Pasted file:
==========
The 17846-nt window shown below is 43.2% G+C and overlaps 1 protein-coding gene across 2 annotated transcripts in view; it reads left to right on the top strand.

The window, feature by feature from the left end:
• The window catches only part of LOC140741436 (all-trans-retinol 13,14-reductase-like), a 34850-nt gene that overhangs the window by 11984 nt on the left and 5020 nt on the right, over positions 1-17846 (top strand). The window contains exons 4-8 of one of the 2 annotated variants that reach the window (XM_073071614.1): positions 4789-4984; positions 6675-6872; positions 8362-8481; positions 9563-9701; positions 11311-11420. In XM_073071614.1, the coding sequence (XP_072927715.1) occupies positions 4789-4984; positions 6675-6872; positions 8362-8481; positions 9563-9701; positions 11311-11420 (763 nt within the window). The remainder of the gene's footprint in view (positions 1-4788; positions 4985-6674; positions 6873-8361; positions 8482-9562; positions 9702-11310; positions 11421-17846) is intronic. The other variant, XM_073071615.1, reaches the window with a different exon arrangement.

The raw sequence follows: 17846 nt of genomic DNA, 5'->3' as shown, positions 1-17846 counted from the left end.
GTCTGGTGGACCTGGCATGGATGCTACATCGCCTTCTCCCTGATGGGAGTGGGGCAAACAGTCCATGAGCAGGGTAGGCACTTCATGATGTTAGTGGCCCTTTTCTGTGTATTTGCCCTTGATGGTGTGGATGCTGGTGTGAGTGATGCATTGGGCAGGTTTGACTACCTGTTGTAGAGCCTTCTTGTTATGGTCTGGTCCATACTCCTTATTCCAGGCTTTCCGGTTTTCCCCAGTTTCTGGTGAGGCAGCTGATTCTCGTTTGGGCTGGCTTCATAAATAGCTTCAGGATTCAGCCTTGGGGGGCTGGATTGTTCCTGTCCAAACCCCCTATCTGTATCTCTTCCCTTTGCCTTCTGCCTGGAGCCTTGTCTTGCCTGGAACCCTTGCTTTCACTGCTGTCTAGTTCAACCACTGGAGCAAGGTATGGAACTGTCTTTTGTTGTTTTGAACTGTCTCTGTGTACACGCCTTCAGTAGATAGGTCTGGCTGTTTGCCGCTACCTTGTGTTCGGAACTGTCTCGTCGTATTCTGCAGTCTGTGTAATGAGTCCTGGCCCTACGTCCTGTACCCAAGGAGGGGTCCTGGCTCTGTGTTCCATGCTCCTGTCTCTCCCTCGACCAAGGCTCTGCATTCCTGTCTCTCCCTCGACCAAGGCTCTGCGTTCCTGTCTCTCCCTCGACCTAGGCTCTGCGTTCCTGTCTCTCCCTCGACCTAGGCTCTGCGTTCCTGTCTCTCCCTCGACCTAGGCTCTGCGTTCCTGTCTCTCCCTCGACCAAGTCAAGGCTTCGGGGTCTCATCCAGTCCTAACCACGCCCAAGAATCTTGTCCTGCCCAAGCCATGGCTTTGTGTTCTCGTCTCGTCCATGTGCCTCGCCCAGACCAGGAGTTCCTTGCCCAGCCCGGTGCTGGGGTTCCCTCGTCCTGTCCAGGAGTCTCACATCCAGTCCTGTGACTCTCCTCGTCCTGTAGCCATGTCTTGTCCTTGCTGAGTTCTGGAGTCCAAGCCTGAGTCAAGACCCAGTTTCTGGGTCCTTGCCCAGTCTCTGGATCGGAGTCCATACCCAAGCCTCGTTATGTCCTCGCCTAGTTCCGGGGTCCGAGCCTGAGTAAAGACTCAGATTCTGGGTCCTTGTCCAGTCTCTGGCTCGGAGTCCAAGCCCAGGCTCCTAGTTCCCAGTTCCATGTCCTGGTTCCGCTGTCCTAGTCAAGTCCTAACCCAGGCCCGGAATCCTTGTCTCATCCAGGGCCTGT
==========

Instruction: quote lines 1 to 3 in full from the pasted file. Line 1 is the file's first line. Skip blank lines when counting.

The 17846-nt window shown below is 43.2% G+C and overlaps 1 protein-coding gene across 2 annotated transcripts in view; it reads left to right on the top strand.

The window, feature by feature from the left end:
• The window catches only part of LOC140741436 (all-trans-retinol 13,14-reductase-like), a 34850-nt gene that overhangs the window by 11984 nt on the left and 5020 nt on the right, over positions 1-17846 (top strand). The window contains exons 4-8 of one of the 2 annotated variants that reach the window (XM_073071614.1): positions 4789-4984; positions 6675-6872; positions 8362-8481; positions 9563-9701; positions 11311-11420. In XM_073071614.1, the coding sequence (XP_072927715.1) occupies positions 4789-4984; positions 6675-6872; positions 8362-8481; positions 9563-9701; positions 11311-11420 (763 nt within the window). The remainder of the gene's footprint in view (positions 1-4788; positions 4985-6674; positions 6873-8361; positions 8482-9562; positions 9702-11310; positions 11421-17846) is intronic. The other variant, XM_073071615.1, reaches the window with a different exon arrangement.